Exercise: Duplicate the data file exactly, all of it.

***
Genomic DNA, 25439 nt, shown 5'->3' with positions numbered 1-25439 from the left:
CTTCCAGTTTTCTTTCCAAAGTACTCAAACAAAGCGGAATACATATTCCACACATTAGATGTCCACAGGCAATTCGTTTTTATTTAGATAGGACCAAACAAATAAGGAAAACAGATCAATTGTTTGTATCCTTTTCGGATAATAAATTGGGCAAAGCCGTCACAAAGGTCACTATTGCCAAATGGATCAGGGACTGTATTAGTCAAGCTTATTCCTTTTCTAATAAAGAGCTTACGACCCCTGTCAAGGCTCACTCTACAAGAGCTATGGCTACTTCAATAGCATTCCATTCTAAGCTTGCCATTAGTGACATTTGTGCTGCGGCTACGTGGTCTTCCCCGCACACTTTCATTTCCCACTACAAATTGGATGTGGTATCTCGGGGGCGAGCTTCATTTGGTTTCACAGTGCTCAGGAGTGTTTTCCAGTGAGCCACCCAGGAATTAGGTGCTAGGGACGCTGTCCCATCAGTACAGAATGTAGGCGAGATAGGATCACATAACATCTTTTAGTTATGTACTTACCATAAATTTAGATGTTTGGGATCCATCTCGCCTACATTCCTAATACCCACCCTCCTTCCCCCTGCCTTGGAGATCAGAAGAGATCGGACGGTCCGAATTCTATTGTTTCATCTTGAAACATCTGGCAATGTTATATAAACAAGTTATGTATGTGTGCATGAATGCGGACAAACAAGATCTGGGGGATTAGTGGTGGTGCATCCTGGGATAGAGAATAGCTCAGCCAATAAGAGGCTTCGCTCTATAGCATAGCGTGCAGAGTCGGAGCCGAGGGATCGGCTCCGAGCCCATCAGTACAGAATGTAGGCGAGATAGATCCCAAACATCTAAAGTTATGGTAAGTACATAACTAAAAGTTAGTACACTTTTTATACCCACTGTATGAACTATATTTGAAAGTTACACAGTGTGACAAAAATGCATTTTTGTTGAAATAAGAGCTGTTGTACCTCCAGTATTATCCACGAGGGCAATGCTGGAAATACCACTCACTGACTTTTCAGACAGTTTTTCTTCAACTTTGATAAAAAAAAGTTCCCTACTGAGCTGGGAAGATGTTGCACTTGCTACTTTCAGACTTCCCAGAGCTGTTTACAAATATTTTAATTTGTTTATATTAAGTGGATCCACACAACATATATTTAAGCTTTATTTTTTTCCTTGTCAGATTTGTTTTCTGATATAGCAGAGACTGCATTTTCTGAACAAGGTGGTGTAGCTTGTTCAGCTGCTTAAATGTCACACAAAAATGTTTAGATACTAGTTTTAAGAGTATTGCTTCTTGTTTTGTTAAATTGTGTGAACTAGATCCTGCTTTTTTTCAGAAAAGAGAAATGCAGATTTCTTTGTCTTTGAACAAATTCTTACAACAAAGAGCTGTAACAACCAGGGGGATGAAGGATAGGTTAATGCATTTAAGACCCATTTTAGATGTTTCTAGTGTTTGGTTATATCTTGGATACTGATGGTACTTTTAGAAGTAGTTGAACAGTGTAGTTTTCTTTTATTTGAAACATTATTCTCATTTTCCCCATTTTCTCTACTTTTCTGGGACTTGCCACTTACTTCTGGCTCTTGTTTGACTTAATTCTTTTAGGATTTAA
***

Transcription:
Genomic DNA, 25439 nt, shown 5'->3' with positions numbered 1-25439 from the left:
CTTCCAGTTTTCTTTCCAAAGTACTCAAACAAAGCGGAATACATATTCCACACATTAGATGTCCACAGGCAATTCGTTTTTATTTAGATAGGACCAAACAAATAAGGAAAACAGATCAATTGTTTGTATCCTTTTCGGATAATAAATTGGGCAAAGCCGTCACAAAGGTCACTATTGCCAAATGGATCAGGGACTGTATTAGTCAAGCTTATTCCTTTTCTAATAAAGAGCTTACGACCCCTGTCAAGGCTCACTCTACAAGAGCTATGGCTACTTCAATAGCATTCCATTCTAAGCTTGCCATTAGTGACATTTGTGCTGCGGCTACGTGGTCTTCCCCGCACACTTTCATTTCCCACTACAAATTGGATGTGGTATCTCGGGGGCGAGCTTCATTTGGTTTCACAGTGCTCAGGAGTGTTTTCCAGTGAGCCACCCAGGAATTAGGTGCTAGGGACGCTGTCCCATCAGTACAGAATGTAGGCGAGATAGGATCACATAACATCTTTTAGTTATGTACTTACCATAAATTTAGATGTTTGGGATCCATCTCGCCTACATTCCTAATACCCACCCTCCTTCCCCCTGCCTTGGAGATCAGAAGAGATCGGACGGTCCGAATTCTATTGTTTCATCTTGAAACATCTGGCAATGTTATATAAACAAGTTATGTATGTGTGCATGAATGCGGACAAACAAGATCTGGGGGATTAGTGGTGGTGCATCCTGGGATAGAGAATAGCTCAGCCAATAAGAGGCTTCGCTCTATAGCATAGCGTGCAGAGTCGGAGCCGAGGGATCGGCTCCGAGCCCATCAGTACAGAATGTAGGCGAGATAGATCCCAAACATCTAAAGTTATGGTAAGTACATAACTAAAAGTTAGTACACTTTTTATACCCACTGTATGAACTATATTTGAAAGTTACACAGTGTGACAAAAATGCATTTTTGTTGAAATAAGAGCTGTTGTACCTCCAGTATTATCCACGAGGGCAATGCTGGAAATACCACTCACTGACTTTTCAGACAGTTTTTCTTCAACTTTGATAAAAAAAAGTTCCCTACTGAGCTGGGAAGATGTTGCACTTGCTACTTTCAGACTTCCCAGAGCTGTTTACAAATATTTTAATTTGTTTATATTAAGTGGATCCACACAACATATATTTAAGCTTTATTTTTTTCCTTGTCAGATTTGTTTTCTGATATAGCAGAGACTGCATTTTCTGAACAAGGTGGTGTAGCTTGTTCAGCTGCTTAAATGTCACACAAAAATGTTTAGATACTAGTTTTAAGAGTATTGCTTCTTGTTTTGTTAAATTGTGTGAACTAGATCCTGCTTTTTTTCAGAAAAGAGAAATGCAGATTTCTTTGTCTTTGAACAAATTCTTACAACAAAGAGCTGTAACAACCAGGGGGATGAAGGATAGGTTAATGCATTTAAGACCCATTTTAGATGTTTCTAGTGTTTGGTTATATCTTGGATACTGATGGTACTTTTAGAAGTAGTTGAACAGTGTAGTTTTCTTTTATTTGAAACATTATTCTCATTTTCCCCATTTTCTCTACTTTTCTGGGACTTGCCACTTACTTCTGGCTCTTGTTTGACTTAATTCTTTTAGGATTTAA